Remote learning, hub schools, uni students and exams, all you need to know if you’re impacted by the closure of schools.
Teachers will be asked to facilitate online lessons and maintain contact with pupils in line with the strategic plan at their school. Extra support will also be provided to those without suitable devices and internet access and those in examination year groups.
A review after the last lockdown showed a difference between how well teachers and parents believed remote learning had worked as 86.7% of staff said they were satisfied or very satisfied compared to just 44.1% of parents, carers and students.
Education Minister Dr Alex Allinson said: ‘I know this is an unsettling time for children, parents and teachers and we will do everything we can to offer advice and practical support.
‘The review established a consistent set of standards that will help to build resilience and ensure the volume and quality of remote lessons is consistent. Heads will be organising remote learning for pupils and again, teachers will play an essential role, not just educating children, but helping maintain their wellbeing.’
Tip: The BBC is also broadcasting educational shows based around the UK curriculum on CBBC and BBC2 starting Monday. There will be three hours a day on CBBC aimed at primary school and two hours a day on BBC2 for older kids.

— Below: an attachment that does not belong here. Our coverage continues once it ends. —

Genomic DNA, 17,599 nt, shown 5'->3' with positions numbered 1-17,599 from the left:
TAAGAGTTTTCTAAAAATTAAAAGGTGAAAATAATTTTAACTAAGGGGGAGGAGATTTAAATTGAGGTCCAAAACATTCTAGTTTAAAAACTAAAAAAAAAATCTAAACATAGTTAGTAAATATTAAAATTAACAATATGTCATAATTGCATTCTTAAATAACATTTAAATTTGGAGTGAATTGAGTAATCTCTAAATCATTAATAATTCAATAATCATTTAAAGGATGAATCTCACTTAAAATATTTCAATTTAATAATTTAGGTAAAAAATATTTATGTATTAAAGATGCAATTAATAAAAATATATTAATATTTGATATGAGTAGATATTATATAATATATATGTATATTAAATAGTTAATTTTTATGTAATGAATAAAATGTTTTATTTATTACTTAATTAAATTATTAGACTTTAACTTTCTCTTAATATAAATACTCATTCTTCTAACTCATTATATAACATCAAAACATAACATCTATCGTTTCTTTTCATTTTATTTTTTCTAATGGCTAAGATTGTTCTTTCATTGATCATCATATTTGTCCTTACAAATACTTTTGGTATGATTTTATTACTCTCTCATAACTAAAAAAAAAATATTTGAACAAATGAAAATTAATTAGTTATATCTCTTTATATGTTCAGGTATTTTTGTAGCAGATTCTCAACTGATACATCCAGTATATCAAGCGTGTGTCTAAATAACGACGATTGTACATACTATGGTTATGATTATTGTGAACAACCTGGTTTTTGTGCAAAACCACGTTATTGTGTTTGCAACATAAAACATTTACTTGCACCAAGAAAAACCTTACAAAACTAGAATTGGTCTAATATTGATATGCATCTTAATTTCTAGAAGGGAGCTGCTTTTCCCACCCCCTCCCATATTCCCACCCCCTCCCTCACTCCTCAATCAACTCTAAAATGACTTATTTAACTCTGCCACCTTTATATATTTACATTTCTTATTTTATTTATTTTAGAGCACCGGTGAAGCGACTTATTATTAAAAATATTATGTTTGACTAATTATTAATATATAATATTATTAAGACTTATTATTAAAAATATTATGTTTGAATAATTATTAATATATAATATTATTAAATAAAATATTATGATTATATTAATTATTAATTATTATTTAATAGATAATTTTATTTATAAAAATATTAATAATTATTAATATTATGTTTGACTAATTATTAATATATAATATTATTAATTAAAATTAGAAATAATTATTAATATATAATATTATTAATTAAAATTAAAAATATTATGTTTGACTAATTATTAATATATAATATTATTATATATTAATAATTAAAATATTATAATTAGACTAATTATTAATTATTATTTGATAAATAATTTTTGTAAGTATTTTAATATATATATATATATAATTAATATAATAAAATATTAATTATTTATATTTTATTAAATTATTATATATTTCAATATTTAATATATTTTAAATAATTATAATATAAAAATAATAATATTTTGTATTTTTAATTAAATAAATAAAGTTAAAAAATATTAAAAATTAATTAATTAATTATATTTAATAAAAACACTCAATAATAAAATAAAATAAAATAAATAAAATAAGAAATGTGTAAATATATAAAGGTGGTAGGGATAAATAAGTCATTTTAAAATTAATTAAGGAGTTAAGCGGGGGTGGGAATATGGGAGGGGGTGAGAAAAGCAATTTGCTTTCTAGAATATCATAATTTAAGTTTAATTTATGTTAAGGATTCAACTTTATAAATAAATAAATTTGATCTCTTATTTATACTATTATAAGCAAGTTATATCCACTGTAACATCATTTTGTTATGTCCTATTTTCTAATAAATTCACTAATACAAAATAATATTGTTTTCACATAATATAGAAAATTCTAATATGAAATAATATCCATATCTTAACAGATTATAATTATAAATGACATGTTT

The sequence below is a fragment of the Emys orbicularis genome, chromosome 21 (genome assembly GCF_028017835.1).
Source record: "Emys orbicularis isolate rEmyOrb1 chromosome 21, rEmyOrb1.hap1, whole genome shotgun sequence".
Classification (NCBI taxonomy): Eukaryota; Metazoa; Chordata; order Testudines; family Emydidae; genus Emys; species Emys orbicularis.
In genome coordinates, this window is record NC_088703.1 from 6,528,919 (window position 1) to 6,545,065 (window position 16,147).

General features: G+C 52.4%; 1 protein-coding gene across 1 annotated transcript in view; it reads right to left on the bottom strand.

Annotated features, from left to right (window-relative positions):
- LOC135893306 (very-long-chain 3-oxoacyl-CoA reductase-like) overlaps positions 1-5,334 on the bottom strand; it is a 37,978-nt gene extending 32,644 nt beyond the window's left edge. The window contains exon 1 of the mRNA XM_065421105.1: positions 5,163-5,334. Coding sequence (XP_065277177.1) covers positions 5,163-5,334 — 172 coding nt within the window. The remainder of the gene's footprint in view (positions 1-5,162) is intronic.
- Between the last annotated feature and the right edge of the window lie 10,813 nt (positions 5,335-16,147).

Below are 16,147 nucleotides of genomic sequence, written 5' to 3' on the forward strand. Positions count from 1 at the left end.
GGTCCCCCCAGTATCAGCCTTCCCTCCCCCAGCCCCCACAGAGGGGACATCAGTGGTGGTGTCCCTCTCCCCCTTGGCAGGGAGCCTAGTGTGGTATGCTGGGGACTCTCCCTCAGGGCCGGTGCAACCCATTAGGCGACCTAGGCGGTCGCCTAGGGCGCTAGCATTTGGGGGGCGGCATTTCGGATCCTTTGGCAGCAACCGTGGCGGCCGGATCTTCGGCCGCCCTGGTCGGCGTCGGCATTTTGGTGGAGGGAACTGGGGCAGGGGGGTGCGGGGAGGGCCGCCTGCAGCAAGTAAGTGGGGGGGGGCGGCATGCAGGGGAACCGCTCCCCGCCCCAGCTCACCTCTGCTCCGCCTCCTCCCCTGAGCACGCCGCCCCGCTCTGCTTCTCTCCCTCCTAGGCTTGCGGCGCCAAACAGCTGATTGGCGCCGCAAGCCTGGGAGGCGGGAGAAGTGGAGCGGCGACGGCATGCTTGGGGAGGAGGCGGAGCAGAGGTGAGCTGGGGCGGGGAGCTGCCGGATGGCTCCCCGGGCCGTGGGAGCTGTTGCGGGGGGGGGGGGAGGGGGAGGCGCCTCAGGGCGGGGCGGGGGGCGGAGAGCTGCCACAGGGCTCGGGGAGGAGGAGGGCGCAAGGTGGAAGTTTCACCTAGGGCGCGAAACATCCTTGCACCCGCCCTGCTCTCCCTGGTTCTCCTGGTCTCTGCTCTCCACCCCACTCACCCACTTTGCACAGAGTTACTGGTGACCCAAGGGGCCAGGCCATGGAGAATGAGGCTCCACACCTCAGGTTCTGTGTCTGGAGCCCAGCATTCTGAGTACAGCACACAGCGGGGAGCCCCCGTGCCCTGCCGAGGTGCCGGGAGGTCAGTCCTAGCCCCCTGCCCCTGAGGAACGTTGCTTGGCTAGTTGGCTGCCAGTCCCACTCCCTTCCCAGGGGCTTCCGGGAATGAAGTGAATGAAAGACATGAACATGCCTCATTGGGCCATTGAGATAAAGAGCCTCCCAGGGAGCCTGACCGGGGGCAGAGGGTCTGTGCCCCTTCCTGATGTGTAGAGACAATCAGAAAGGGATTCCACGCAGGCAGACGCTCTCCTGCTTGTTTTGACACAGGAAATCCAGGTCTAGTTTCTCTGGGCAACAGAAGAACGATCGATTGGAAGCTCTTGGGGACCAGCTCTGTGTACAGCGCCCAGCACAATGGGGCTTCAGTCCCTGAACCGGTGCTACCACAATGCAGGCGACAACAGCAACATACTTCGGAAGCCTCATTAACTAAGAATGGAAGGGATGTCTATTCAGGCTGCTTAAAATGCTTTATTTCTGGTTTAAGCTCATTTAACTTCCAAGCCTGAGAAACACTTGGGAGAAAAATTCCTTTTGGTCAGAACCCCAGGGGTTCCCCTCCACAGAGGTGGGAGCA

All schools will close from tomorrow with the exception of the Hub schools which will open for key workers children and vulnerable children. The nine primary schools that will open are:
Cronk Y Berry
Henry Bloom Noble
Scoill Phurt le Moirrey
All secondary schools will open their doors for key worker and vulnerable children.
University College Isle of Man will also stop all face-to-face classes from Thursday, but all exams scheduled for this week will go ahead as planned.
Any pupils who are currently home educated and may be impacted by the recent changes are invited to contact DESC for advice and support.
There will be NO school bus service from tomorrow, students are asked to either make their own way to Hub schools or to get the regular bus.
University students who were planning on returning to colleges in the UK are advised to speak to their faculties. Many courses have now been made available online and colleges are dissuading students from returning in January.
Some subjects which include practical assessments such as medicine and health related courses, nursing and education will be re-starting as planned.
Should any students require further advice on perhaps changing their higher education course, practical support or pastoral care they are invited to contact UCM which has made some of their staff available to support Isle of Man students studying in the UK.
Since the UK gov confirmed that GCSE and A-level exams are cancelled for this summer the Manx gov has been in regular contact with head teachers regarding the evolving situation and has been asking the Cambridge International Assessment board whether it too will be moving to teacher assessed grades.
Dr Allinson added: ‘I apologise that students and their families are again facing a degree of uncertainty around exams this summer. We will be working with schools and teachers to ensure that all our students get the grades they deserve and can progress with their future plans.’